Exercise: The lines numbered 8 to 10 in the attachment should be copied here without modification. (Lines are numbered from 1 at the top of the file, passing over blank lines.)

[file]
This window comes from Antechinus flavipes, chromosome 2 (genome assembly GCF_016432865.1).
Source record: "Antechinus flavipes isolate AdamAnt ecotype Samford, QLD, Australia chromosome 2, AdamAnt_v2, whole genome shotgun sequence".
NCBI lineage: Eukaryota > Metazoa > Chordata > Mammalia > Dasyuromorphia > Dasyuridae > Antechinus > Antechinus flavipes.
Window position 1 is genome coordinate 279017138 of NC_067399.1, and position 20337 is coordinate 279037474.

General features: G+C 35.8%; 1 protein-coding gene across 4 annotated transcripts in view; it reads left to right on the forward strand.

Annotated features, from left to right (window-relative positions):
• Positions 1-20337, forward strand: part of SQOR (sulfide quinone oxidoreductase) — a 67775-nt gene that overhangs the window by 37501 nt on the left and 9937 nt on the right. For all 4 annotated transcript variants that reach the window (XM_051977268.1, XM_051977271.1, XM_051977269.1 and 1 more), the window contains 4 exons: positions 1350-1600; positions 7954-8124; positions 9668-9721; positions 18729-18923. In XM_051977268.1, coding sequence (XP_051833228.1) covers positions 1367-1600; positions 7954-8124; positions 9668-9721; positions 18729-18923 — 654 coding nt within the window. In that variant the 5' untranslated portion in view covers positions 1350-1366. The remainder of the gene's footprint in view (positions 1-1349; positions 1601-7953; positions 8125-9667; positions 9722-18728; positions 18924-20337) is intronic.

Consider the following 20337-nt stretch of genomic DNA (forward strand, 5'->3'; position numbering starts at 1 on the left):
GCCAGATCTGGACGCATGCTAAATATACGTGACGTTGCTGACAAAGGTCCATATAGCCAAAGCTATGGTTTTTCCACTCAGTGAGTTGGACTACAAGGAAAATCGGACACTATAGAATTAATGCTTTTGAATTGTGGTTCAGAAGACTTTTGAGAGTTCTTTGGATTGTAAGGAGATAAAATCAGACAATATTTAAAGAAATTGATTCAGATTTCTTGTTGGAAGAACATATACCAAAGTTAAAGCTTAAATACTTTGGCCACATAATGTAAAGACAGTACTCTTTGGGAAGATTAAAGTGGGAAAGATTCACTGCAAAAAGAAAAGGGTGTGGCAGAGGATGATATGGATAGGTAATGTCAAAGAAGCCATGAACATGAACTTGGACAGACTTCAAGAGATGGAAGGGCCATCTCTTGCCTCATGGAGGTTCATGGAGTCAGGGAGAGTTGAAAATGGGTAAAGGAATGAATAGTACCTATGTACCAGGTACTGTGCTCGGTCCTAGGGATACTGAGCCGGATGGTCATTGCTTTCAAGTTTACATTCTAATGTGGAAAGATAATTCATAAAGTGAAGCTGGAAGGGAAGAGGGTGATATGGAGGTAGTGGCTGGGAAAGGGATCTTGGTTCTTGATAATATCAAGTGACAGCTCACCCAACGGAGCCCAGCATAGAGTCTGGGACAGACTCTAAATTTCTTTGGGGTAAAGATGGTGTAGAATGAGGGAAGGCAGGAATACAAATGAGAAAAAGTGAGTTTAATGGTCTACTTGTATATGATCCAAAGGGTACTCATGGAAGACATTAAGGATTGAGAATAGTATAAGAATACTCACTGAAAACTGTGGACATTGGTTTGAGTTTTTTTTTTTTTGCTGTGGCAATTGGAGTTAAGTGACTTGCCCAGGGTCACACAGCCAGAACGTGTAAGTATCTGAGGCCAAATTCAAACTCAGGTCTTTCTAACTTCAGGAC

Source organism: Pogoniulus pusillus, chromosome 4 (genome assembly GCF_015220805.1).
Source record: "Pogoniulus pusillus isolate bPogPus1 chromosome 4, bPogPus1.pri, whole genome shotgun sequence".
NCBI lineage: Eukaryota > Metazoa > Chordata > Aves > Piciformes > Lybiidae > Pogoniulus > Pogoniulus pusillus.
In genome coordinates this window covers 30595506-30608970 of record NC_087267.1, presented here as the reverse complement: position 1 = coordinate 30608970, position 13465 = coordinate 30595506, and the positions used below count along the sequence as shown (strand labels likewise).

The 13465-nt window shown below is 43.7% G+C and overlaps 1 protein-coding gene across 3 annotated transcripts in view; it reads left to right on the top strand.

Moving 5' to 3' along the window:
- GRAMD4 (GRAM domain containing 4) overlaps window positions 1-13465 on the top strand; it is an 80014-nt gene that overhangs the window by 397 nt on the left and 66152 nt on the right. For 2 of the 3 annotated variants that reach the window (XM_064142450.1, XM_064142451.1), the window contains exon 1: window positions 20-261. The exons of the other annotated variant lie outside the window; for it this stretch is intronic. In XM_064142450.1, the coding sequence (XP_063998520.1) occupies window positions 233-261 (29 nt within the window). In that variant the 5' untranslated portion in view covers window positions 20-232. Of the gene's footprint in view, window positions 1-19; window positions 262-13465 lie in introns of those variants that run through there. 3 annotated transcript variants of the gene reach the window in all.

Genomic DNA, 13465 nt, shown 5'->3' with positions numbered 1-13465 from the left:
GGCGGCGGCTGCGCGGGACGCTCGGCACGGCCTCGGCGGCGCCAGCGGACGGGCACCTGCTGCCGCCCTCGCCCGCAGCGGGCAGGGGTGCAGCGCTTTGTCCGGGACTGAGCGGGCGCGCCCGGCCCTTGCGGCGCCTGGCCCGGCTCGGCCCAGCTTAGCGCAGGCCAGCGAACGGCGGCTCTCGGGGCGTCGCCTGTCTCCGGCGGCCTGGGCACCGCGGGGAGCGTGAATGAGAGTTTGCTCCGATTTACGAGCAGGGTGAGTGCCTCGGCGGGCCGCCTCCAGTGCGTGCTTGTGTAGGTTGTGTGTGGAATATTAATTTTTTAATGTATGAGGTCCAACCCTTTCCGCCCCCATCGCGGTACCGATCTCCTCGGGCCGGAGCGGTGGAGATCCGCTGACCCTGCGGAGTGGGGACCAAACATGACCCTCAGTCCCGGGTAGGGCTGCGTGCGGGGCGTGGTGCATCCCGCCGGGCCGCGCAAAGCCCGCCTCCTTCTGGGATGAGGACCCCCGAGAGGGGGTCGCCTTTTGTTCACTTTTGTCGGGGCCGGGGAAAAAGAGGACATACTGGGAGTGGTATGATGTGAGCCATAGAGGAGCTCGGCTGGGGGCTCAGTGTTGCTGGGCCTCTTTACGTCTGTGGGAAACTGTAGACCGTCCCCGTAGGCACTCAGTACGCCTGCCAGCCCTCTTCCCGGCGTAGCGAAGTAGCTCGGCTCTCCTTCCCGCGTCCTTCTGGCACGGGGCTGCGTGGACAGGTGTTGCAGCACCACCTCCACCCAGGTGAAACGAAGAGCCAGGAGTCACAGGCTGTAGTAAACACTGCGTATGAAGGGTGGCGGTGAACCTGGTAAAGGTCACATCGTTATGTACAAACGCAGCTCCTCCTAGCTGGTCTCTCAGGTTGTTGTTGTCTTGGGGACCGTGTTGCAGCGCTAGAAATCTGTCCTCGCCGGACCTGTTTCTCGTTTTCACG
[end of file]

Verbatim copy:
Consider the following 20337-nt stretch of genomic DNA (forward strand, 5'->3'; position numbering starts at 1 on the left):
GCCAGATCTGGACGCATGCTAAATATACGTGACGTTGCTGACAAAGGTCCATATAGCCAAAGCTATGGTTTTTCCACTCAGTGAGTTGGACTACAAGGAAAATCGGACACTATAGAATTAATGCTTTTGAATTGTGGTTCAGAAGACTTTTGAGAGTTCTTTGGATTGTAAGGAGATAAAATCAGACAATATTTAAAGAAATTGATTCAGATTTCTTGTTGGAAGAACATATACCAAAGTTAAAGCTTAAATACTTTGGCCACATAATGTAAAGACAGTACTCTTTGGGAAGATTAAAGTGGGAAAGATTCACTGCAAAAAGAAAAGGGTGTGGCAGAGGATGATATGGATAGGTAATGTCAAAGAAGCCATGAACATGAACTTGGACAGACTTCAAGAGATGGAAGGGCCATCTCTTGCCTCATGGAGGTTCATGGAGTCAGGGAGAGTTGAAAATGGGTAAAGGAATGAATAGTACCTATGTACCAGGTACTGTGCTCGGTCCTAGGGATACTGAGCCGGATGGTCATTGCTTTCAAGTTTACATTCTAATGTGGAAAGATAATTCATAAAGTGAAGCTGGAAGGGAAGAGGGTGATATGGAGGTAGTGGCTGGGAAAGGGATCTTGGTTCTTGATAATATCAAGTGACAGCTCACCCAACGGAGCCCAGCATAGAGTCTGGGACAGACTCTAAATTTCTTTGGGGTAAAGATGGTGTAGAATGAGGGAAGGCAGGAATACAAATGAGAAAAAGTGAGTTTAATGGTCTACTTGTATATGATCCAAAGGGTACTCATGGAAGACATTAAGGATTGAGAATAGTATAAGAATACTCACTGAAAACTGTGGACATTGGTTTGAGTTTTTTTTTTTTTGCTGTGGCAATTGGAGTTAAGTGACTTGCCCAGGGTCACACAGCCAGAACGTGTAAGTATCTGAGGCCAAATTCAAACTCAGGTCTTTCTAACTTCAGGAC

Source organism: Pogoniulus pusillus, chromosome 4 (genome assembly GCF_015220805.1).